The spirit of this project is to be the first sound version control system, where “sound” means that a number of important axioms are satisfied on the patches, in all cases. The axioms we have at the moment are:

  • associativity: applying patch C on top of patches A and B does the same as applying B and C on top of A. This sounds trivial, but Git doesn’t even have that.
  • commutativity: two patches that could be produced independently always commute (even if they conflict).
  • reversibility: each patch A has an anti-patch A^-1, such that applying A^-1 on top of A yields a contents equivalent to applying none of them (the repository after AA^-1 is different from the repository before AA^-1, but the two repositories are semantically equivalent).

A sound theory has lots of benefits, the most important of them being to be predictable and intuitive. “Sound” often means “unexciting”, as opposed to things that try to be clever.

So, it might be the case that this particular crazy thing Git tries to do can fit in a sound theory, but I’d say it’s quite unlikely: if it’s not immediately intuitive/boring to someone who’s been using version control for a while, then probably not.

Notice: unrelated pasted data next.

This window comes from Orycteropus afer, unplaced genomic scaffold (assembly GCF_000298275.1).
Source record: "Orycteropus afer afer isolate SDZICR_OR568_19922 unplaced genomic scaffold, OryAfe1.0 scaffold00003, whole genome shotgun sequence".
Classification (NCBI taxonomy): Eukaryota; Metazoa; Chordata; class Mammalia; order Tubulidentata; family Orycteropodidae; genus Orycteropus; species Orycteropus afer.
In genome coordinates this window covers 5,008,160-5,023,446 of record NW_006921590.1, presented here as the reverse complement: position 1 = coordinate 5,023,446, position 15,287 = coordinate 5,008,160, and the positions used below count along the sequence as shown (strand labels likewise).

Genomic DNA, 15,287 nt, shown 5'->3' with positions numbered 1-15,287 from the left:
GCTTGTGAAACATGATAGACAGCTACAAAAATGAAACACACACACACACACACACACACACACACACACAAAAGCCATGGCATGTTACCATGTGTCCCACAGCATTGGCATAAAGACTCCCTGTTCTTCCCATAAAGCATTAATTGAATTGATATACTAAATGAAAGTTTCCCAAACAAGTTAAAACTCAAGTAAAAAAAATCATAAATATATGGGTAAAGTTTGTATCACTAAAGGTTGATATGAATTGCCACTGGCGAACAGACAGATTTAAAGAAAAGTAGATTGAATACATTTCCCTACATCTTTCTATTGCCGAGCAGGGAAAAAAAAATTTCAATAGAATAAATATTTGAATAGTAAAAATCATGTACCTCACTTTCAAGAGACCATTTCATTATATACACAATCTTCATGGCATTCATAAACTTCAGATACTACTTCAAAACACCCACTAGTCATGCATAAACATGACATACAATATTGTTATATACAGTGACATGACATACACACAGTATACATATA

But even if we can’t do that, I still think our merge algorithm is far superior to Git’s, since you almost never need to do what you’re doing in your example (which amounts to testing rerere), but the merges you actually need in real life will be 100% consistent and unsurprising.

I agree that my little toy example might not be very realistic or helpful. I really hope that the soundness of this system will actually make it more intuitive and more powerful than git (which would not be boring).

I’m a little worried from my (admittedly small amount of) testing that in practice you won’t have a lot of patches that don’t depend on other patches. Right now at least, those dependencies seem to make the promise of associativity and commutativity a little less exciting in practice.

Distributed revision control has opened up new ways of using revision control that I don’t even the initial creators of the tools envisioned. Being able to commit things locally, willy nilly, and then having the ability to edit the commits, reorder them, fix up commit messages, combine them, split them apart, etc. before sharing them with the public (heck, even after sharing them with the public) is distributed version control’s killer feature. Associativity, commutativity, and reversibility should all make that editing of commits/patches work even more smoothly. Right?

I’m not too sure about that: when two patches touch different files, or different parts of the same file, they are independent. In short, every time you would branch in Git, you get independent patches.

For example, those very large monorepos won’t need things like LFS in Pijul (with the caveat that the current Pijul can’t handle super large repositories, that’s going to change soon), since you can clone only patches that touch one part of the repository.

Well, that’s the hope at least! We’ll see how it works in practice. So far the experience on Pijul itself has been relatively smooth, except for some really hard bugs, which needed to be fixed in order to make or apply the patches that fix them.

Cool. I will definitely have to try it out more on some real code to see how it plays out.